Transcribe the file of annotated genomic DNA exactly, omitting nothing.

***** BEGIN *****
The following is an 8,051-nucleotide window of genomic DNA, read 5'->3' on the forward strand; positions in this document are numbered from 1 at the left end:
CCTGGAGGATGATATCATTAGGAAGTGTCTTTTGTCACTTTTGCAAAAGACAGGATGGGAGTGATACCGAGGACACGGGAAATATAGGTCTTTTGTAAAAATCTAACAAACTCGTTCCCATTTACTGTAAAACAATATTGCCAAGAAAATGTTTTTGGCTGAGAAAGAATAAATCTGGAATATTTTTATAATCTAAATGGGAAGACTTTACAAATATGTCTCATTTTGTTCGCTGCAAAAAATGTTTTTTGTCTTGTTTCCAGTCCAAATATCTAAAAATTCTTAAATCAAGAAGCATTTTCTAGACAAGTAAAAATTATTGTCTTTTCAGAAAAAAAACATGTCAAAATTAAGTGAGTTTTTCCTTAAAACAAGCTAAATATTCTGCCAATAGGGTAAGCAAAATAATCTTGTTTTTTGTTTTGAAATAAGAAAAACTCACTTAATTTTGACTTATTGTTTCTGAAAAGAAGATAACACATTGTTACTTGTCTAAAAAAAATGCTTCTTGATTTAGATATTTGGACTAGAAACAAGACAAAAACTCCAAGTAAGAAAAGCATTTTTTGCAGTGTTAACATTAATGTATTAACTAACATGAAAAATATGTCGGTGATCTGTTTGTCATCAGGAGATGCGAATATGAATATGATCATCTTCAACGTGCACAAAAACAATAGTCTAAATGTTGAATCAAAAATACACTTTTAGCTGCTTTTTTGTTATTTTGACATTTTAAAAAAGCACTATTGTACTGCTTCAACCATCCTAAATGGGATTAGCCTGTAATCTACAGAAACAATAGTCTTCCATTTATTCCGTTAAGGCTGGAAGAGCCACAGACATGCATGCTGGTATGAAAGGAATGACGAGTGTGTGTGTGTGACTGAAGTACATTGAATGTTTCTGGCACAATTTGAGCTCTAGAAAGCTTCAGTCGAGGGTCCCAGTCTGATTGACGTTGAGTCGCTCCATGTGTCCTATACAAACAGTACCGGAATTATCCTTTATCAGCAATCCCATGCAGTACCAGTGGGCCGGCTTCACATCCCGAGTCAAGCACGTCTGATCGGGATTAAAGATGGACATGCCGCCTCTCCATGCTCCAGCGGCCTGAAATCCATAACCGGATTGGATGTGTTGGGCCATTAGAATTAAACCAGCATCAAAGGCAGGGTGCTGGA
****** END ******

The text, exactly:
The following is an 8,051-nucleotide window of genomic DNA, read 5'->3' on the forward strand; positions in this document are numbered from 1 at the left end:
CCTGGAGGATGATATCATTAGGAAGTGTCTTTTGTCACTTTTGCAAAAGACAGGATGGGAGTGATACCGAGGACACGGGAAATATAGGTCTTTTGTAAAAATCTAACAAACTCGTTCCCATTTACTGTAAAACAATATTGCCAAGAAAATGTTTTTGGCTGAGAAAGAATAAATCTGGAATATTTTTATAATCTAAATGGGAAGACTTTACAAATATGTCTCATTTTGTTCGCTGCAAAAAATGTTTTTTGTCTTGTTTCCAGTCCAAATATCTAAAAATTCTTAAATCAAGAAGCATTTTCTAGACAAGTAAAAATTATTGTCTTTTCAGAAAAAAAACATGTCAAAATTAAGTGAGTTTTTCCTTAAAACAAGCTAAATATTCTGCCAATAGGGTAAGCAAAATAATCTTGTTTTTTGTTTTGAAATAAGAAAAACTCACTTAATTTTGACTTATTGTTTCTGAAAAGAAGATAACACATTGTTACTTGTCTAAAAAAAATGCTTCTTGATTTAGATATTTGGACTAGAAACAAGACAAAAACTCCAAGTAAGAAAAGCATTTTTTGCAGTGTTAACATTAATGTATTAACTAACATGAAAAATATGTCGGTGATCTGTTTGTCATCAGGAGATGCGAATATGAATATGATCATCTTCAACGTGCACAAAAACAATAGTCTAAATGTTGAATCAAAAATACACTTTTAGCTGCTTTTTTGTTATTTTGACATTTTAAAAAAGCACTATTGTACTGCTTCAACCATCCTAAATGGGATTAGCCTGTAATCTACAGAAACAATAGTCTTCCATTTATTCCGTTAAGGCTGGAAGAGCCACAGACATGCATGCTGGTATGAAAGGAATGACGAGTGTGTGTGTGTGACTGAAGTACATTGAATGTTTCTGGCACAATTTGAGCTCTAGAAAGCTTCAGTCGAGGGTCCCAGTCTGATTGACGTTGAGTCGCTCCATGTGTCCTATACAAACAGTACCGGAATTATCCTTTATCAGCAATCCCATGCAGTACCAGTGGGCCGGCTTCACATCCCGAGTCAAGCACGTCTGATCGGGATTAAAGATGGACATGCCGCCTCTCCATGCTCCAGCGGCCTGAAATCCATAACCGGATTGGATGTGTTGGGCCATTAGAATTAAACCAGCATCAAAGGCAGGGTGCTGGA